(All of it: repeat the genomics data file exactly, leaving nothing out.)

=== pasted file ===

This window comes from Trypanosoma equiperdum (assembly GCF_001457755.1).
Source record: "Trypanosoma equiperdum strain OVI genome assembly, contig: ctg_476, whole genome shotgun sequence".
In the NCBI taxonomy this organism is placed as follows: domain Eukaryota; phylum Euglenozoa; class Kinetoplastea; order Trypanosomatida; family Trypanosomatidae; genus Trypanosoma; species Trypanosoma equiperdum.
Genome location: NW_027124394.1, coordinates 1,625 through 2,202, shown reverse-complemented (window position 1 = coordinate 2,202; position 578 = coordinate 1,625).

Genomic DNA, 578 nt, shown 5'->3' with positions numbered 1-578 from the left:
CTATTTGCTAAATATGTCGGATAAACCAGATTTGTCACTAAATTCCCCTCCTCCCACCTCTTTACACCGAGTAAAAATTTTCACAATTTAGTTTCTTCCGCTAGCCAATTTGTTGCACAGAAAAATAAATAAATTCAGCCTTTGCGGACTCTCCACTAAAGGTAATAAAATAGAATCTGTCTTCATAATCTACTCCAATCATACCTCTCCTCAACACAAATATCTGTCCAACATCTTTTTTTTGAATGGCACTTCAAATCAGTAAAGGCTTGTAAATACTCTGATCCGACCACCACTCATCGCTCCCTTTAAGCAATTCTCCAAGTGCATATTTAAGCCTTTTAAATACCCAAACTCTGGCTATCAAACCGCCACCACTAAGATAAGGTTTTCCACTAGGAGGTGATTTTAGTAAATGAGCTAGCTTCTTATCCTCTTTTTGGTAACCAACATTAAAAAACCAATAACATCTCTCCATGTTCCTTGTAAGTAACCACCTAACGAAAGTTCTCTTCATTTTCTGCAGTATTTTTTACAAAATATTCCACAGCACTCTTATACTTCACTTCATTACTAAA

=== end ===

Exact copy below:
This window comes from Trypanosoma equiperdum (assembly GCF_001457755.1).
Source record: "Trypanosoma equiperdum strain OVI genome assembly, contig: ctg_476, whole genome shotgun sequence".
In the NCBI taxonomy this organism is placed as follows: domain Eukaryota; phylum Euglenozoa; class Kinetoplastea; order Trypanosomatida; family Trypanosomatidae; genus Trypanosoma; species Trypanosoma equiperdum.
Genome location: NW_027124394.1, coordinates 1,625 through 2,202, shown reverse-complemented (window position 1 = coordinate 2,202; position 578 = coordinate 1,625).

Genomic DNA, 578 nt, shown 5'->3' with positions numbered 1-578 from the left:
CTATTTGCTAAATATGTCGGATAAACCAGATTTGTCACTAAATTCCCCTCCTCCCACCTCTTTACACCGAGTAAAAATTTTCACAATTTAGTTTCTTCCGCTAGCCAATTTGTTGCACAGAAAAATAAATAAATTCAGCCTTTGCGGACTCTCCACTAAAGGTAATAAAATAGAATCTGTCTTCATAATCTACTCCAATCATACCTCTCCTCAACACAAATATCTGTCCAACATCTTTTTTTTGAATGGCACTTCAAATCAGTAAAGGCTTGTAAATACTCTGATCCGACCACCACTCATCGCTCCCTTTAAGCAATTCTCCAAGTGCATATTTAAGCCTTTTAAATACCCAAACTCTGGCTATCAAACCGCCACCACTAAGATAAGGTTTTCCACTAGGAGGTGATTTTAGTAAATGAGCTAGCTTCTTATCCTCTTTTTGGTAACCAACATTAAAAAACCAATAACATCTCTCCATGTTCCTTGTAAGTAACCACCTAACGAAAGTTCTCTTCATTTTCTGCAGTATTTTTTACAAAATATTCCACAGCACTCTTATACTTCACTTCATTACTAAA